Coping Strategies to Beat Homeschool Education Burnout

Homeschooling, like parenthood, can be one of two things: a stimulating experience to enhance the mother and child bond, or it could be a stressful undertaking that depletes one’s energy and happiness. According to Dona Matthews Ph.D., “More and more parents are choosing to educate their child at home, or to join with other parents who don’t want to send their children to the local schools.” Either way, homeschooling is a rewarding attempt to educate your children while safeguarding them inside the home.



Aside from dedicating the majority of their time to their kids’ education, parents also have to fulfill other obligations which can eventually lead to burnout. Taking on the full responsibility for anything and everything increases a person’s anxiety and weariness; though some parents won’t admit it, exhaustion can get the best of you and not addressing the problem can eventually lead to more severe complications.


Acknowledging Burnout


When somebody says, “I’m all burnt out,” what that person meant was that he or she is experiencing physical, mental, and emotional exhaustion that is induced by an extended and increased amount of stress and pressure. Being burnt out occurs when people feel emotionally and physically drained with episodes of feeling overwhelmed by the extensive list of constant demands coming from different aspects of life.


If not attended to, burnout can progress and affect a person’s motivation and interest in the activities that one has decided to partake. Extreme exhaustion reduces a person’s level of productivity while sapping energy from the system and leaving the person with heightened hopelessness, helplessness, cynicism, and resentment. It will not take long to just let go of the endeavor no matter how important it is to the person or the family’s well-being.


Coping Strategies


Just because you’re burnt out, doesn’t mean that it’s time to give up the fight. There are ways to cope with the overwhelming feeling of exhaustion. “Sometimes, it’s important to step back and examine what type of accommodations you make to avoid anxiety or to consider how anxiety interferes with your everyday life,” says Amy Morin, LCSW.


  1. Stop With The Comparison


One of the typical attitudes of parents who homeschool their kids is comparing their situation to other families who don’t or do homeschool their children. The impulse to equate one’s circumstances to others like having to continually prove that being homeschooled is better than those who went to regular schools is a typical yet exhausting attitude.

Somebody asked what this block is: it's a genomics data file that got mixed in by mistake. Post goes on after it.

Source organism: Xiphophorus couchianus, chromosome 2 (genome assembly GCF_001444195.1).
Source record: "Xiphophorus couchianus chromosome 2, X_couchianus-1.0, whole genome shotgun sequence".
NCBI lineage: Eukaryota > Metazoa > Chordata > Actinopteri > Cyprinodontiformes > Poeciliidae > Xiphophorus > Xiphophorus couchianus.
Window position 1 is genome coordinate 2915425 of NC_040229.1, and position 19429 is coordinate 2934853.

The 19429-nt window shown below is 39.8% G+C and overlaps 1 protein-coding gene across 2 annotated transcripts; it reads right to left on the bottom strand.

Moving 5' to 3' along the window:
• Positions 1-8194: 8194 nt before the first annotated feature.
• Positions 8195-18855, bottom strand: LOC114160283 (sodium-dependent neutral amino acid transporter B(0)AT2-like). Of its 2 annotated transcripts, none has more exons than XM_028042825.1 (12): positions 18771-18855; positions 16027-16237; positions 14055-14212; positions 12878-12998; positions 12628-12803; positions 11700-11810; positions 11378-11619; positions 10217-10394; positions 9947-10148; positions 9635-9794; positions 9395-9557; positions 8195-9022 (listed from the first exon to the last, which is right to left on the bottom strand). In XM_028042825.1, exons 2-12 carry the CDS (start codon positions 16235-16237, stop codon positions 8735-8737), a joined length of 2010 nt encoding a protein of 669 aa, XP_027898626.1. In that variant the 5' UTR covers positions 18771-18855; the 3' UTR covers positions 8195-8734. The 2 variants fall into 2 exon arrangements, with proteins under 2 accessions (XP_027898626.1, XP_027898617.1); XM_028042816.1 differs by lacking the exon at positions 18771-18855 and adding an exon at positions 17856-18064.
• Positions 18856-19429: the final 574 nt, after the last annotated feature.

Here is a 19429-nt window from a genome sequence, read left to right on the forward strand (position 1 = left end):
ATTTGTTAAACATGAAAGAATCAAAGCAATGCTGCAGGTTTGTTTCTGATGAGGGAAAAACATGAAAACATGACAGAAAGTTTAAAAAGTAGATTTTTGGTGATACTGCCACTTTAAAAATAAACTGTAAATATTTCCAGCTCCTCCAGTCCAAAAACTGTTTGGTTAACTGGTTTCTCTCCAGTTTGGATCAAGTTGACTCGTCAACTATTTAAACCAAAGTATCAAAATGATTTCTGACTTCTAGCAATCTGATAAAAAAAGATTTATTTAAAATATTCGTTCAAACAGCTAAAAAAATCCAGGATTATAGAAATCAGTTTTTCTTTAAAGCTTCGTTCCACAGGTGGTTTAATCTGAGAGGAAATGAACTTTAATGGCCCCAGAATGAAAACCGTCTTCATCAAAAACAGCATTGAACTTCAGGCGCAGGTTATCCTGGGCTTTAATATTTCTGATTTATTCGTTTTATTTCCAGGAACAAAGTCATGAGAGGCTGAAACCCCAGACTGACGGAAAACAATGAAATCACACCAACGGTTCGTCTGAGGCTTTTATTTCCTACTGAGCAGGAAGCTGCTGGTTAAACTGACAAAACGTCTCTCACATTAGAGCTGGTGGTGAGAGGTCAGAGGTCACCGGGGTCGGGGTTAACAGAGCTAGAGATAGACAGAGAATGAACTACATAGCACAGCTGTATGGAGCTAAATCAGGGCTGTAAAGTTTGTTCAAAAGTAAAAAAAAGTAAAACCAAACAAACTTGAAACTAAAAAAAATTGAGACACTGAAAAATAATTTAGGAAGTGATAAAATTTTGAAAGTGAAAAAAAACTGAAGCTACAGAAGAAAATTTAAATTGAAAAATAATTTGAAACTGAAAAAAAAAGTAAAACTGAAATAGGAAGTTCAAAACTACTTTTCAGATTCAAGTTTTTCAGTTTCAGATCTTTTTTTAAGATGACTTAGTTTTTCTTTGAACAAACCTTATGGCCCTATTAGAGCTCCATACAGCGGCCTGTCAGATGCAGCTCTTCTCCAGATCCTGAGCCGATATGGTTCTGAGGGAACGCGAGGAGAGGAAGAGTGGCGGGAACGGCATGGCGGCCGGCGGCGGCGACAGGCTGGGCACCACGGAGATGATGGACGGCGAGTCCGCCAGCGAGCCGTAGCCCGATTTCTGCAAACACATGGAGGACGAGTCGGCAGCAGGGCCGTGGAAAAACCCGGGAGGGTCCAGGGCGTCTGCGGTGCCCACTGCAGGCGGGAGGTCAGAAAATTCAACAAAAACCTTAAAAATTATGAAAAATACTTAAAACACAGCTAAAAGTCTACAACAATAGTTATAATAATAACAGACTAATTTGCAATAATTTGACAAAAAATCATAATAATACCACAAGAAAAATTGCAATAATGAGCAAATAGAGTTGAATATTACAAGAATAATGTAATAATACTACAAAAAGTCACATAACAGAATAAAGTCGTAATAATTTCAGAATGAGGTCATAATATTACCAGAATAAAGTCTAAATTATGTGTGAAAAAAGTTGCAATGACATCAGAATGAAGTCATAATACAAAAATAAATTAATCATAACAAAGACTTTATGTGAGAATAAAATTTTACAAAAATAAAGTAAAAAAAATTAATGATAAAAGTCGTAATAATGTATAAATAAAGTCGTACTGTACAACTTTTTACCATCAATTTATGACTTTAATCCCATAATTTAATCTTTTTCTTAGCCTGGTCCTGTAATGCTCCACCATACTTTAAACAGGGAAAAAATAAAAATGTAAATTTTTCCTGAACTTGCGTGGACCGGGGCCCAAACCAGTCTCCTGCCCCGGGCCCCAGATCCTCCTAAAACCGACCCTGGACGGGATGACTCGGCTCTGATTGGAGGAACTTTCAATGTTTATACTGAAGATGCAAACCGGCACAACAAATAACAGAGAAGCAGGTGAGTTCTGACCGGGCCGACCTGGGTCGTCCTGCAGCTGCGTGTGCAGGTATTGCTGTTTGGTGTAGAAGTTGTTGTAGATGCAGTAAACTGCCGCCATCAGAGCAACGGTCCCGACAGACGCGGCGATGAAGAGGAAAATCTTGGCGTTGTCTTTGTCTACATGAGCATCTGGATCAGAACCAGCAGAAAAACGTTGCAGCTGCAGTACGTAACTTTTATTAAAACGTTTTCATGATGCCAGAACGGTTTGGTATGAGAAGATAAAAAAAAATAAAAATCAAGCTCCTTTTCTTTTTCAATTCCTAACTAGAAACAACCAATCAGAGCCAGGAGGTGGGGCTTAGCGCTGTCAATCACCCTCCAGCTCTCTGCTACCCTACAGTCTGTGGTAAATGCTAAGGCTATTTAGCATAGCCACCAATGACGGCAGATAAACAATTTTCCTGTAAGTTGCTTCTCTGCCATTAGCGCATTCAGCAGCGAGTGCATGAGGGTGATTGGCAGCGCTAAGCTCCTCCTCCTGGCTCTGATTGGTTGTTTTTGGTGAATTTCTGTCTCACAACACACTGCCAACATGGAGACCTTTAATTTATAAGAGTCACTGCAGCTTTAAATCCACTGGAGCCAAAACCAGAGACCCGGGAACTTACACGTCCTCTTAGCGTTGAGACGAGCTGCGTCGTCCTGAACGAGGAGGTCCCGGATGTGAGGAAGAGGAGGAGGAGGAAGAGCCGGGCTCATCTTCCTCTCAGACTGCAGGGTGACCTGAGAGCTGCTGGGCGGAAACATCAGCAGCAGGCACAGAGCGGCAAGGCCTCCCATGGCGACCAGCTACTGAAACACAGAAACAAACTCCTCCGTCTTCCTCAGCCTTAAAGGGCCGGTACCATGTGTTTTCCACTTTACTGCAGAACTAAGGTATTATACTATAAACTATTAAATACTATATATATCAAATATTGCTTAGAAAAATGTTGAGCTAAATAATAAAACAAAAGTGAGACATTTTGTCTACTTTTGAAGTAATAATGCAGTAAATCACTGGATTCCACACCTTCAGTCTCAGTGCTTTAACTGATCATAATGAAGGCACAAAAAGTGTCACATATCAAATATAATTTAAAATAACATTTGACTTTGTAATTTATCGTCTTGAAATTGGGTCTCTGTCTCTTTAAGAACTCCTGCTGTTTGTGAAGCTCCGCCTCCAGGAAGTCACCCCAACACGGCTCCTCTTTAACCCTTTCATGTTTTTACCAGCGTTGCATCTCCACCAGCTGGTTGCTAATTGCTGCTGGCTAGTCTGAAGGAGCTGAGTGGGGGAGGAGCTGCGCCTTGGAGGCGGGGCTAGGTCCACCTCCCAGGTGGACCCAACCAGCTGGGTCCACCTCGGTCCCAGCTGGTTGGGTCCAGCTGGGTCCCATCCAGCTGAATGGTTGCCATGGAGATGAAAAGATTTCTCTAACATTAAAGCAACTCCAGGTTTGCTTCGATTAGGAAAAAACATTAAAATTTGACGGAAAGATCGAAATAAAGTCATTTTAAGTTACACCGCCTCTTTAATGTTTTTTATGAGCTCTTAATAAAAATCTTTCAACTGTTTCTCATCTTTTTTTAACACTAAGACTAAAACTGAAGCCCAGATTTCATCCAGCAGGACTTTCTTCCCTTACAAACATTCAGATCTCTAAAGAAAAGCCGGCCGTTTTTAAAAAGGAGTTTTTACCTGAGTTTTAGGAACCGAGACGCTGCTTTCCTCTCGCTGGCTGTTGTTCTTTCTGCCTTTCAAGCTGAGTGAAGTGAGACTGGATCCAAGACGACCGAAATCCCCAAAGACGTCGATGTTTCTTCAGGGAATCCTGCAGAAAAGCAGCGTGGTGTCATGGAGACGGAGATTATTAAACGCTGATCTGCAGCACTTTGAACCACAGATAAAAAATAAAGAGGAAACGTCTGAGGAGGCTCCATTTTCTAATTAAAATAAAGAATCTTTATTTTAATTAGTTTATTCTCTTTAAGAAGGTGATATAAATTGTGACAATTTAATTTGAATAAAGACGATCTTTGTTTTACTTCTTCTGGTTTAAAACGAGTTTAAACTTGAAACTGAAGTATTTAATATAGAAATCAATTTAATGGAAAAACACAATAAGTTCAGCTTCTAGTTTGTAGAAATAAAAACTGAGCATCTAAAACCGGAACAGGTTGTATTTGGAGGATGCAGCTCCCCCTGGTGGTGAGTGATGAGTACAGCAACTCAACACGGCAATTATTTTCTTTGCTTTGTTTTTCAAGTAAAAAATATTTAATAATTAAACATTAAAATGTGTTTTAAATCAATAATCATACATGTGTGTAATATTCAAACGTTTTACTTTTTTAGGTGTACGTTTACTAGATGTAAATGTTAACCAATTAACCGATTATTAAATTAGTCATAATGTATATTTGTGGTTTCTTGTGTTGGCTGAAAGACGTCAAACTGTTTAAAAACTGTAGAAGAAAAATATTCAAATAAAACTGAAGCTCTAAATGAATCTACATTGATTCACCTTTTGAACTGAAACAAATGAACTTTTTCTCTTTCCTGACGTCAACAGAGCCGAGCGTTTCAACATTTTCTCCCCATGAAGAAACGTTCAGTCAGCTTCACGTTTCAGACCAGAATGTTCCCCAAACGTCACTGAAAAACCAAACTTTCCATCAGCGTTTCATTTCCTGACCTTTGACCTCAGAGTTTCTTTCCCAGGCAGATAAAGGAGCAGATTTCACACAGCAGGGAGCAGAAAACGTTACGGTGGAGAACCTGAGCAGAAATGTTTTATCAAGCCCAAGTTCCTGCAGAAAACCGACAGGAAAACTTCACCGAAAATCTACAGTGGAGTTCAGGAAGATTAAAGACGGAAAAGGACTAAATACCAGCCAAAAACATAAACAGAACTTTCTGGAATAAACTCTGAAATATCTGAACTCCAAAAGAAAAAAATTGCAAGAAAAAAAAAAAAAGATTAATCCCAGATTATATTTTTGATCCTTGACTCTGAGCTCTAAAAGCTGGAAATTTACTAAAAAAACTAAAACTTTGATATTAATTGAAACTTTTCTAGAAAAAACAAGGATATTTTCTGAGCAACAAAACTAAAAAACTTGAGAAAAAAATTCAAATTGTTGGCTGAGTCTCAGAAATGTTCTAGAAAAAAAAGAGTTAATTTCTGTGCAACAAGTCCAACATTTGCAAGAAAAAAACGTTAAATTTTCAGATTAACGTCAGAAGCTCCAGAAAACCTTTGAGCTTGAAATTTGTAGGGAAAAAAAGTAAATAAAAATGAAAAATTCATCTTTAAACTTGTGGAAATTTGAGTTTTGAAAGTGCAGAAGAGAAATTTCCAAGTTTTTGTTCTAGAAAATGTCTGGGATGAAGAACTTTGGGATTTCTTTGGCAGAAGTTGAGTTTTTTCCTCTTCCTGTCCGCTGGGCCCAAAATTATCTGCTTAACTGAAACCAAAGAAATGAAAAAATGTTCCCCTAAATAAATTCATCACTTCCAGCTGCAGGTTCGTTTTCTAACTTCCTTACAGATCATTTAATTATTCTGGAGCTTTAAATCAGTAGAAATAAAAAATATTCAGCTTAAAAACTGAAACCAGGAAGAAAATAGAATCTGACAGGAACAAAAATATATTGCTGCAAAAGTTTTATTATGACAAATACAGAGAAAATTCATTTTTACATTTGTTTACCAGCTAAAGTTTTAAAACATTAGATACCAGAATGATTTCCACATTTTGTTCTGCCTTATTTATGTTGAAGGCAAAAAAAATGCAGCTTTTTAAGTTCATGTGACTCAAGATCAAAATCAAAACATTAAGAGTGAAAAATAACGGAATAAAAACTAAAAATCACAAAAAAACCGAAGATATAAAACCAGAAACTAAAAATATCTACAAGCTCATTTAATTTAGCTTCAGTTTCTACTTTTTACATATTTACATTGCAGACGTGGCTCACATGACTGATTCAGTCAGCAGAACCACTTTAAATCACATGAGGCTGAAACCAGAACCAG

Comparison, by nature, can inevitably become a question of self-sufficiency and self-adequacy. Parents who overwhelm themselves of contrasting scenarios are not fair to either the parents and most especially to the kids. It would be better to focus all your energy on yourself and your children instead of wasting it on other people’s business.


  1. Stay Away From Toxicity


Negative people release negative energy that can be somehow infectious. For this reason, limiting contact and interaction with people who discharge bad vibes is a must. You already have various responsibilities to handle to hang around with negative-minded individuals who cannot bring anything to the table but pessimism. These are those people who always complain and do not see the good in things; they will drag your mood and convert your outlook from positive to negative in a snap.


Remember, if you continuously welcome toxic people in your life, it will eventually be passed on to your children whenever it’s time for your homeschool session and can significantly affect the learning process. As much as possible, if you can’t stay away from toxic people, limit your encounters.


  1. Ask For Support


Humans have their limits; which is why, as a parent, you have to eventually admit the reality that you can no longer handle the responsibility, and it’s time to ask for a lifeline. Being a parent and accepting the role of the teacher can be quite challenging. There are instances wherein parents tend to mix up their parts to the point of forgetting that one has to separate what a parent is and what a teacher is.


If the responsibility of being a teacher is making it hard for you not to be all critical with regards to your children’s performances, you can look for support on specific subjects. There are tons of online gurus that can carry on the responsibility of being a math teacher or a writing coach.  Do not take it all on yourself. “Try to get a supportive friend or relative to help you with these lists, as people with low self-esteem are not usually in the most objective frame of mind,” suggests Neel Burton, M.D.


  1. Take A Break


Getting away from everything even for a short period is very important in keeping your physical, emotional, and mental state at bay. Do this with your children by bringing them to the park or the beach and just relax for the day with no mentions of school whatsoever.



Call it a day and just bask in the goodness of sweet relief. Since you are your children’s mentor and handler, always include in your homeschooling schedule certain days of the month where you can set aside academics and just focus on self-rejuvenating activities.